Nearly half a century has passed since I worked on a geological exploration team in the Brooks Range in Alaska, our team’s mission to search for deposits of economically rich metals such as copper, lead, zinc, silver and gold. By the end of my first summer in the Arctic wilderness, it had become apparent that many of my values differed from those of my colleagues, some of whom were close friends.
Most of my bosses and buddies seemed to despise bands like The Wilderness Society and the Sierra Club and consider them evil enemies. The vehemence of their criticism shocked me, although perhaps it shouldn’t have. These “d***” conservationists wanted to preserve much of the Arctic in parks and refuges, “ruling out” those who wanted to develop Alaska’s rich resources.
Many of my colleagues saw these efforts as a direct threat to their livelihoods. I, on the other hand, couldn’t see what was wrong with these bands. It seemed like they were trying to do some good.
Fresh out of school, I was naive enough not to realize that many Sierra Clubbers would probably feel the same disgust toward me, simply because I was part of a field crew searching for metal deposits in the arctic wilderness.
My green ethic was still largely formless, a wispy thing years away from taking solid form. But I knew this: environmentalists were not my enemies.
At the time, I was insecure enough to keep my feelings and attitudes to myself. But over time, my discomfort increased. And eventually I would have experiences (recounted in the book “Changing Paths”) that made it clear that the wilderness was far more valuable to me than the discovery of any mineral deposit, no matter how rich. And I would look for a new direction, a different path.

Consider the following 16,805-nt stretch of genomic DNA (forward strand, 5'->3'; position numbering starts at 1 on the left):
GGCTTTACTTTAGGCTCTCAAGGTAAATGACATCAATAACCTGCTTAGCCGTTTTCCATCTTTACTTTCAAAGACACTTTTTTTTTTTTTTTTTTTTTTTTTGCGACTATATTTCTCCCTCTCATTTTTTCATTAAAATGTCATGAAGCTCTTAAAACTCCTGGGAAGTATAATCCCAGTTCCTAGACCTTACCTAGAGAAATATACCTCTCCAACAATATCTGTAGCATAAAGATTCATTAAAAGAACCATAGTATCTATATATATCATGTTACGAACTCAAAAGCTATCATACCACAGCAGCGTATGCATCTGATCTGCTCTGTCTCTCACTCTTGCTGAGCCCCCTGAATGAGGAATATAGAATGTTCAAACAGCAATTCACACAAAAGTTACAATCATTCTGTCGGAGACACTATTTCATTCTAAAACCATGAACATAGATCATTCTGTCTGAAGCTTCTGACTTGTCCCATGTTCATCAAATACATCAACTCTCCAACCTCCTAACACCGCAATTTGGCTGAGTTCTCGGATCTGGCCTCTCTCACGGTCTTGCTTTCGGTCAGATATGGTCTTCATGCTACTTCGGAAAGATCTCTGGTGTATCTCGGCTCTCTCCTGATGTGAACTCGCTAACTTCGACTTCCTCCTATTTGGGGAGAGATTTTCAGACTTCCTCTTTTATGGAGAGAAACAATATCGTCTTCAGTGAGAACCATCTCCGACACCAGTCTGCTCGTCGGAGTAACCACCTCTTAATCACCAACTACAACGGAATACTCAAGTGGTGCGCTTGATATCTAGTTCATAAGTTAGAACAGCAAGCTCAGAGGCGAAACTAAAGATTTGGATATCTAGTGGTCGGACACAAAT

Memories of those distant and life changing days have recently resurfaced as a result of stories I have read. The first I will mention is Kathleen Dean Moore’s new collection of essays, “Earth’s Wild Music”, which is both a celebration of the wild Earth and its community of miraculous life, and a lamentation over the enormous losses that our source of life and the enrichment of the home planet suffers.
Like me, Kathy Moore calls herself a naturalist writer (as well as a philosopher and activist). Like me too, she believes that “all members of the Earth community have rights”. In an essay titled “The Silence of the Humpback Whale”, she referenced the Universal Declaration of the Rights of Mother Earth. Released in 2010, the declaration (among other things) defined the inherent rights of our planet and all of its “beings,” which include ecosystems, natural communities, species, “and all other natural entities that are part of the Earth. Mother”. It also provides a list of “Obligations of Human Beings to Mother Earth”.
I won’t say more here about Kathy Moore’s book except to note that I find it to be both inspired and inspiring writing. And I would recommend curious people to check out both his book and the Universal Declaration; the latter can easily be found through an online search.
The second “read” I will share comes from the online site, DailyGood.org, which shares “news that inspires” every day. I found that to be true and highly recommend the site. A recent publication featured a conversation (in audio and written transcription) that the online publication “Emergence Magazine” had organized with the famous Indian author Amitav Ghosh. Although best known for his novels, Ghosh has also written non-fiction books, including his most recent, “The Nutmeg’s Curse: Parables for a Planet in Crisis.”